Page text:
Preparing for a Photo-Shoot in the Garden

Preparing for a Photo-Shoot in the Garden

Early spring is full of crocus. photo credit: R. Maurer

With spring coming forth in the garden, and a few more visitors to the Arboretum, I’ve noticed more photographers capturing moments of early spring.  So I thought it might be helpful to go over how I prepare my gear for a photo-shoot with fellow photography enthusiasts.

First, I often scout out an area months or days ahead of time to anticipate the lighting conditions I might like to have or take advantage of for a given image.  But we won’t go into that level of preparation here since the methods you can use vary greatly.  The night before a shoot, I gather all my gear and look it over to be certain I have everything I will need or want close at hand in case I need it.  There is nothing worse than being in a situation where you don’t have the equipment you need because it’s at home.  With that in mind, here is how I prepare.


Items to take with on a photo-shoot. photo credit: R. Maurer

Night before:

  1. Camera bag selected and cleaned
  2. Camera batteries charged and packed
  3. Extra batteries packed
  4. Lenses inspected, cleaned and packed
  5. Filters inspected, cleaned and packed
  6. Camera body inspected, cleaned and packed
  7. Camera image sensor inspected and cleaned if necessary
  8. Memory card formatted and loaded in camera
  9. Extra formatted memory cards packed
  10. Reset camera settings to most commonly used
    1. Exposure mode
    2. Metering mode
    3. Focus mode
    4. ISO setting
    5. White balance setting
    6. Image quality setting
    7. Microfiber cloth inspected and packed
    8. Rain cover for camera body with lens packed
    9. Pad, pencil, and business cards packed
    10. Flashlight and headlamp packed
    11. Clean and lubricate tripod levers and legs if necessary – often I do this right after a muddy or wet shooting situation to keep them operating smoothly
    12. If you have a speedlight, pack this with gels and extra batteries

Morning of the shoot pack the car with:

  1. Packed camera bag
  2. Tripod
  3. Water bottles and a snack
  4. Cell phone
  5. Maps if needed
  6. Baseball cap for keeping the direct sun out of my eyes
  7. Wear a photo vest or other pocket filled garment for all those lens covers, etc you need to put somewhere while shooting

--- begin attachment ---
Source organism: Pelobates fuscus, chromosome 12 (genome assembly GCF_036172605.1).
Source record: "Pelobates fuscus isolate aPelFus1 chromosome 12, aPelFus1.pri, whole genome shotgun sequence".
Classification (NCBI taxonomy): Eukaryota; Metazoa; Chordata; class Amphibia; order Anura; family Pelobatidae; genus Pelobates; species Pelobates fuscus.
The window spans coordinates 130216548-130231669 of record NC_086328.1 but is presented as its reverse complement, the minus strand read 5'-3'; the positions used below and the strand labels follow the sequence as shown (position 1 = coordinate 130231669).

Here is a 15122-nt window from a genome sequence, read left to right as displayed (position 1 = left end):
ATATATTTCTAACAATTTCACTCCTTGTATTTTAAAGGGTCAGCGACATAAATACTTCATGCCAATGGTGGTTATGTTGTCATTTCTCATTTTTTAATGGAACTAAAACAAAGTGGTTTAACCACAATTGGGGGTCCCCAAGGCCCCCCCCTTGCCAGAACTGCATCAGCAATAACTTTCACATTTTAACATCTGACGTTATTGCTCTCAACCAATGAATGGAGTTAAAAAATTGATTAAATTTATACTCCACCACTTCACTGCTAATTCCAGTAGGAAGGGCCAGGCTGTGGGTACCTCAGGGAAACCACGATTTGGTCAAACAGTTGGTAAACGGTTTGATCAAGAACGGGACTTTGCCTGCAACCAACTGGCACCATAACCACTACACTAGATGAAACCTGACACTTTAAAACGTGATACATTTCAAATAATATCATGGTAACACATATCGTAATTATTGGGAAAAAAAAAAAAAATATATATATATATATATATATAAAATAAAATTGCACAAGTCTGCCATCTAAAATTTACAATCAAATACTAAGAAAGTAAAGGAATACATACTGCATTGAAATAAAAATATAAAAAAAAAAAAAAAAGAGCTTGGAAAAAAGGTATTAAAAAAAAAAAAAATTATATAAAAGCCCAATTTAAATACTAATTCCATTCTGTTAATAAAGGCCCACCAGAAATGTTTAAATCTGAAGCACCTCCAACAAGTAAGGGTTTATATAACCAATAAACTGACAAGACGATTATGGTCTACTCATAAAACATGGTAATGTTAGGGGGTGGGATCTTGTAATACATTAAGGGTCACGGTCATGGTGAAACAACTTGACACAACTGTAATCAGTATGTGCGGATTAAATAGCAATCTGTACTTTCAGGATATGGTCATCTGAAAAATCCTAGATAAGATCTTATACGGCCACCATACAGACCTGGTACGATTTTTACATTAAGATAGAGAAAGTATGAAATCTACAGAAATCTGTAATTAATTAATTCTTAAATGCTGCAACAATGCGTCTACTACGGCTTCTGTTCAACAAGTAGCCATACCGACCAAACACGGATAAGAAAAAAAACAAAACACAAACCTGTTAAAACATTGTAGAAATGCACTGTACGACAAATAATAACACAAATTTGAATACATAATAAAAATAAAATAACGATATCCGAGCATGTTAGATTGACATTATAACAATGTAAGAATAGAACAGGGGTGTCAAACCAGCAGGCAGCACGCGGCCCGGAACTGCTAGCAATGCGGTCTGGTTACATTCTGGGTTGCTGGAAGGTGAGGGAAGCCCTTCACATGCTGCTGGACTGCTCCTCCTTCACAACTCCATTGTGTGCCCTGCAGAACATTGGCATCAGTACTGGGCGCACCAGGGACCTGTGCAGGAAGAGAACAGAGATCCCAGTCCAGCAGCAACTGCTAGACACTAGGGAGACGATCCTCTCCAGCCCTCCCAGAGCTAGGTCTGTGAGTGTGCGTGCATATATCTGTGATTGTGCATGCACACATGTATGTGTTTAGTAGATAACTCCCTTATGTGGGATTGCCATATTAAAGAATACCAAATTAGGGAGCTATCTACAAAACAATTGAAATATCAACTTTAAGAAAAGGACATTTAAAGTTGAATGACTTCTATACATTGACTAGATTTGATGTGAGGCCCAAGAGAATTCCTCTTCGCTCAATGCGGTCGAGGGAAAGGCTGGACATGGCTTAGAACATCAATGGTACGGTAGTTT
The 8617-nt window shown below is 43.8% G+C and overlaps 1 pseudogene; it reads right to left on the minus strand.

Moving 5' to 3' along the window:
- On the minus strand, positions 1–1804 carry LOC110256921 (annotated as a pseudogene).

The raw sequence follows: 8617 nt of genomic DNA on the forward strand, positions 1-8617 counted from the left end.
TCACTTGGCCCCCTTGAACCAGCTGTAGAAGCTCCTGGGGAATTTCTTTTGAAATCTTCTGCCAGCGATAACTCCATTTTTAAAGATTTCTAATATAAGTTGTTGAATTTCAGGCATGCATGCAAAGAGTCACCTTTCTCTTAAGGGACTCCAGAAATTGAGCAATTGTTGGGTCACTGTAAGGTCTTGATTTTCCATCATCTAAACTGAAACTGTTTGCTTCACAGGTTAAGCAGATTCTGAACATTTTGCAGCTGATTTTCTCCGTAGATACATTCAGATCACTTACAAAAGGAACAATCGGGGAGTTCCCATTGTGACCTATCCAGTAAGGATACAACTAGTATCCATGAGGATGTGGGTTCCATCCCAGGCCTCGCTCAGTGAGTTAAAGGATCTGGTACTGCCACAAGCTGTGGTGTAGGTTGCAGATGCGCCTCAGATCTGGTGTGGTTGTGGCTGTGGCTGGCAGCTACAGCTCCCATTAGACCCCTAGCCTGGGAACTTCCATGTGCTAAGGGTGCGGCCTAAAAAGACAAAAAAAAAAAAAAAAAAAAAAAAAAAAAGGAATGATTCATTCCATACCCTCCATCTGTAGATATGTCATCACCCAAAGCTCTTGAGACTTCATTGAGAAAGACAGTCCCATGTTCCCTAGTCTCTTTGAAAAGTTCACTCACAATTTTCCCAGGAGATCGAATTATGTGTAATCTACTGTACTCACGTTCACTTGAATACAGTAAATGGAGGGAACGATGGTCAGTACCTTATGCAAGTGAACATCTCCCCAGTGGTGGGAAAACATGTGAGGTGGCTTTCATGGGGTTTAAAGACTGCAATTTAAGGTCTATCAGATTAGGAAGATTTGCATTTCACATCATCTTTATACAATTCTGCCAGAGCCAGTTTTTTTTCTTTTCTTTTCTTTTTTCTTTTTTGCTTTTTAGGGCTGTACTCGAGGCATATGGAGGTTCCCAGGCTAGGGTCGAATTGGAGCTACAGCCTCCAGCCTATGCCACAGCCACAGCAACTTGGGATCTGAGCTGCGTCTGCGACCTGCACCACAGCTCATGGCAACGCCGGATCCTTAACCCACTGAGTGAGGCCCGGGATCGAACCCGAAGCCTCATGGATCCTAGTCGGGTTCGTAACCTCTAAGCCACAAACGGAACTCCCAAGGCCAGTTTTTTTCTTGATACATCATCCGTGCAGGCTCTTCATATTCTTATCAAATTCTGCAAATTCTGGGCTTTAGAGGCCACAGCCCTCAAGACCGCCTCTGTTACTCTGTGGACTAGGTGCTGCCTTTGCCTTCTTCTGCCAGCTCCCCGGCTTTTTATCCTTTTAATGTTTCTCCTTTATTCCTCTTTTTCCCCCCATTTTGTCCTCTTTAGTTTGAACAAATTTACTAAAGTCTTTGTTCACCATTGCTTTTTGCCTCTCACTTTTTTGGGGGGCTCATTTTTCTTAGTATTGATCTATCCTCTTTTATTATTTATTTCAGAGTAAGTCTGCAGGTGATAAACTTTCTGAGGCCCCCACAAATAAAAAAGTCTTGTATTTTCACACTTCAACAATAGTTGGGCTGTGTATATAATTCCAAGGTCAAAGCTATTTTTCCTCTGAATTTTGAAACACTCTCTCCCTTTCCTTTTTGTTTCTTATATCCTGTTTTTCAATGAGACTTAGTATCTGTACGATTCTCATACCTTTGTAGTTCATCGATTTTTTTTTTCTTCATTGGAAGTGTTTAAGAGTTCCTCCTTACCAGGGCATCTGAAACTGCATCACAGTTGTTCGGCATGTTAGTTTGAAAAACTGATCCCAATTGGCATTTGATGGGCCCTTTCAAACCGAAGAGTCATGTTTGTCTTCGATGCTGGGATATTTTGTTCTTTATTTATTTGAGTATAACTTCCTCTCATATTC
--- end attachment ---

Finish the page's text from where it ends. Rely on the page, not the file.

8. And I almost always bring a lightweight packable raincoat in the car, just in case
  9. Plan to arrive 15-20 minutes early so I can gather my thoughts and get set-up before my first exposure.  Especially since I might find other magical moments to capture I had not planned on!
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An example of the amazing images you can capture on an early morning photo walk. photo credit: R. Maurer

So if you’ve now prepared your gear for a shoot, why not join me next Wednesday for an early morning photo-walk at the Scott Arboretum of Swarthmore College?   Here is a link to a great e-book by Dave Delnea titled BELOW THE HORIZON, Understanding Light at the Edges of Day to get you inspired.

Rhoda Maurer
  • John Manion
    Posted at 14:37h, 15 March Reply

    Rhoda: the next thing you know, you’ll be working for National Geographic!

  • Bob Lyons
    Posted at 19:43h, 15 March Reply

    Love the crocus shot… next bracketed shot would have reduced the dark background and brought up the perceived horizontal “horizon” line created by the tops of the crocus flowers….still loving your super sharp foreground detail on the flowers.

  • Matthew
    Posted at 07:19h, 16 March Reply

    Great tips Rhoda. I’m with John, NatGeo will be calling soon! Wish I could attend the photo-walk; that last pic is beautiful. Thanks for the e-book recommendation.

  • Rhoda
    Posted at 08:09h, 16 March Reply

    Bob – Thanks for the comments… the crocus shot is from our archives and was taken with a point and shoot camera 6 years ago before I became “enlightened”. I debated about even letting it get posted; but we are all constantly learning!

  • Rhoda
    Posted at 08:13h, 16 March Reply

    Matt – Glad the link is useful. David DuChemin and his team’s e-books are great.

    You can find more here:

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